22128

Details of learning activities and teaching methods

CategoryHours of study timeDescription
Scheduled Learning & Teaching activity22Seminars (1 x 2 hours per week): 1 hour presentation by lecturer and 1 hour presentations by students
Guided independent study128Independent study

Formative assessment

Form of assessmentSize of the assessment (eg length / duration)ILOs assessedFeedback method
Oral discussion / debate1-6Oral feedback from lecturer

Summative assessment (% of credit)

CourseworkWritten examsPractical exams
10000

Details of summative assessment

Form of assessment% of creditSize of the assessment (eg length / duration)ILOs assessedFeedback method
Research exercises (bibliography and plan)10No fixed length1-5Mark, written comments and individual feedback from lecturer
In-class presentation2020 minutes2-4, 6Mark, oral comments and feedback from lecturer and peers Written comments and individual feedback from lecturer
Essay704000 words1-5Mark, written comments Individual feedback from lecturer
0
0
0

Details of re-assessment (where required by referral or deferral)

Original form of assessmentForm of re-assessmentILOs re-assessedTimescale for re-assessment
EssayEssay1-5August ref/def period

Re-assessment notes

Re-assessment is not available for presentations.

Indicative learning resources - Basic reading

Primary sources

Parmenides, in R. Waterfield (ed.), The First Philosophers. The Presocratics and the Sophists, Oxford 2000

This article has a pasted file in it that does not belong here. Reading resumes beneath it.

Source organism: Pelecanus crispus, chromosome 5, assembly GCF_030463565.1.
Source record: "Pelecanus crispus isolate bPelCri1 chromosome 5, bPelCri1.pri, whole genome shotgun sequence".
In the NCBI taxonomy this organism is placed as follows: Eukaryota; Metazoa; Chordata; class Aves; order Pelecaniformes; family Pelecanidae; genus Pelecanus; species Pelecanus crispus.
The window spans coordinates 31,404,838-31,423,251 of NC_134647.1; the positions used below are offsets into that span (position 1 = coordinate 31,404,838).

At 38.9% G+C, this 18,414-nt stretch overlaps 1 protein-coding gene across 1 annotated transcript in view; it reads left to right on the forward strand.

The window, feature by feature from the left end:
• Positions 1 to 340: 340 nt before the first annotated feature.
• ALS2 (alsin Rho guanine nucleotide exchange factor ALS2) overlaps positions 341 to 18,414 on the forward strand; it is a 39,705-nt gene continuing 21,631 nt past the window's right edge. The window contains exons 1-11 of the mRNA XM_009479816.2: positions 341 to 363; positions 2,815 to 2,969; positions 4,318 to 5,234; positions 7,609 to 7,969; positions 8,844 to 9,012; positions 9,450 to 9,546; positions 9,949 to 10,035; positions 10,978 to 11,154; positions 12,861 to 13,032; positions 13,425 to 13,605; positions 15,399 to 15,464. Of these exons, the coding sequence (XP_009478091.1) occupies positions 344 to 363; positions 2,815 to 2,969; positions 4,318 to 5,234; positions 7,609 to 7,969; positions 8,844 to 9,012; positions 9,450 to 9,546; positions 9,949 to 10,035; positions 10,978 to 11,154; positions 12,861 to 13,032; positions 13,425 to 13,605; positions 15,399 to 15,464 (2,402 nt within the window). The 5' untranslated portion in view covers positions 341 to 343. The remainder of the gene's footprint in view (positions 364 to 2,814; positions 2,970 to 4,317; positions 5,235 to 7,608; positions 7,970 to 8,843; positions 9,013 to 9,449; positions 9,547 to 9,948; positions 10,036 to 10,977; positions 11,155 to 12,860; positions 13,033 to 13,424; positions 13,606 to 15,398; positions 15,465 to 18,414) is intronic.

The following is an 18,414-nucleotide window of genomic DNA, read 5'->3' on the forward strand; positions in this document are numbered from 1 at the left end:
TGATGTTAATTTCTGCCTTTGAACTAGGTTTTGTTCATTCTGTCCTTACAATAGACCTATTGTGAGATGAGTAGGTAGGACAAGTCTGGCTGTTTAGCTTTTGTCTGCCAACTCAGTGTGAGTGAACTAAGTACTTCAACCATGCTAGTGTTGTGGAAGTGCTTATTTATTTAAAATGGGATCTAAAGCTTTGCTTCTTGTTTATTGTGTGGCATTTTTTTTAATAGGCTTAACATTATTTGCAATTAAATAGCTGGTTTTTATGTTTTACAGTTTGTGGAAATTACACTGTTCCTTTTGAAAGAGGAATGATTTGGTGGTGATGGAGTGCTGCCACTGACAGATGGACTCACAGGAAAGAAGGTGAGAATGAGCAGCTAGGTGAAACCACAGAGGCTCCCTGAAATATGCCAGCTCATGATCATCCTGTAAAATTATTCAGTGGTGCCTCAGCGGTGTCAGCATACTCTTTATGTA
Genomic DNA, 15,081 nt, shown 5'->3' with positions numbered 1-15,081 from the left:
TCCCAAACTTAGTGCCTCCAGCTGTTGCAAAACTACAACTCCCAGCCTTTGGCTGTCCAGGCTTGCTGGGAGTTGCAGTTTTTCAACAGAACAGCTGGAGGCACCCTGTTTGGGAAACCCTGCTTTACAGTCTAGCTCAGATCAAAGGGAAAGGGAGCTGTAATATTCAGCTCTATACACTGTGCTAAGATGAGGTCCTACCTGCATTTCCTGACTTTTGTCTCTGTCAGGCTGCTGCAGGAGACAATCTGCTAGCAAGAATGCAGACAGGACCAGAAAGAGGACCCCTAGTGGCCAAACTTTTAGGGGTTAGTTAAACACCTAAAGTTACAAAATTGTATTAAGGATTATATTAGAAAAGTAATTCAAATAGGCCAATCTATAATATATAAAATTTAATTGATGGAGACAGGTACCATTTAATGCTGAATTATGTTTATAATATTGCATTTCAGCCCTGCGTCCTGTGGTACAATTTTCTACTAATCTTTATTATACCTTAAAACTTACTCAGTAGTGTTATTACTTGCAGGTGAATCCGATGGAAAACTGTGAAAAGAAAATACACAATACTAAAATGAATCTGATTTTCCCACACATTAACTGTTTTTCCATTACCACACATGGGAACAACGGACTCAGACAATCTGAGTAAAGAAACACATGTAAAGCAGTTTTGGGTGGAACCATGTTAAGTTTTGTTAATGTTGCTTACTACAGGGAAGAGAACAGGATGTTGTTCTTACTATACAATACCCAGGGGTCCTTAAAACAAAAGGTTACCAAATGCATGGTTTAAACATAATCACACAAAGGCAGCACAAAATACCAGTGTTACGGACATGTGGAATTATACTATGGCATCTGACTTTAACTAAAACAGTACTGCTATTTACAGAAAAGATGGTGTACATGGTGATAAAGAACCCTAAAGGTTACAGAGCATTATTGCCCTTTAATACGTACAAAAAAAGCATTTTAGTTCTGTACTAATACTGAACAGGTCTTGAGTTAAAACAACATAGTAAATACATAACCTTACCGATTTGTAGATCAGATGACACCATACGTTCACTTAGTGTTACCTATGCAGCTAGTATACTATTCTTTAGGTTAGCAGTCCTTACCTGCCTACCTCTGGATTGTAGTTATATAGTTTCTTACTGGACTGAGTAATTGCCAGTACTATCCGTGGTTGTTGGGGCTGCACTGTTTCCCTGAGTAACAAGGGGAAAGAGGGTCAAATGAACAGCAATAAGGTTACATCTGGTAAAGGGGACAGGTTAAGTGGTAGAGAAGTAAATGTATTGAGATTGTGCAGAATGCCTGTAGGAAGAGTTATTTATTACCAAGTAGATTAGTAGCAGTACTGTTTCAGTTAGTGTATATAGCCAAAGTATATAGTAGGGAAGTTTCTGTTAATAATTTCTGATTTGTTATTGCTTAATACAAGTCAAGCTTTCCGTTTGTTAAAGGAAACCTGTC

The Atomists, in R. Waterfield (ed.), The First Philosophers. The Presocratics and the Sophists, Oxford 2000

Plato, Republic V-VII

Plato, the Sophist

Aristotle, Categories, Chs. 1-5

Aristotle, Metaphysics, IV.1-3

 

Secondary sources

Brown, L., “The Verb ‘To Be’ in Greek Philosophy” in Everson, S.  (ed.), Language, Cambridge University Press, Cambridge 1994

Crivelly, P., Plato’s Account of Falsehood. A Study of the Sophist, Cambridge University Press, Cambirdge 2012

Ferejohn, M.T., “Aristotle on Focal Meaning and the Unity of Science.”, Phronesis 25 (1980), 117-128.

Kahn, Ch., Essays on Being, Oxford University Press, Oxford 2006

Kung, J., “Aristotle on ‘Being is Said in Many Ways’.” History of Philosophy Quarterly 3 (1986), 3-18.

Mann, W.-R., The Discovery of Things: Aristotle’s Categories and Their Context, Princeton University Press, Princeton 2000

Matthen, M., “Greek Ontology and the “Is” of Truth”, Phronesis 28 (1983), pp. 113-35.

Sedley, D., “Two Conceptions of Vacuum”, Phronesis 27 (1982), pp. 175-193.

Sedley, D., “Parmenides and Melissus”, in Long, A. (ed.), The Cambridge Companion to Early Greek Philosophy, pp. 113-133.

Warren, J., Presocratics, Acumen, Stocksfield 2007.

Waterfield, R., The First Philosophers. The Presocratics and the Sophists, Oxford University Press, Oxford 2000

White, N., Plato on Knowledge and Reality, Hackett, Indianapolis 1976

Module has an active ELE page?

Yes

Available as distance learning?

No

Last revision date

03/03/2015

Key words search

Being, Not-being, existence, predication, Parmenides, Plato, Aristotle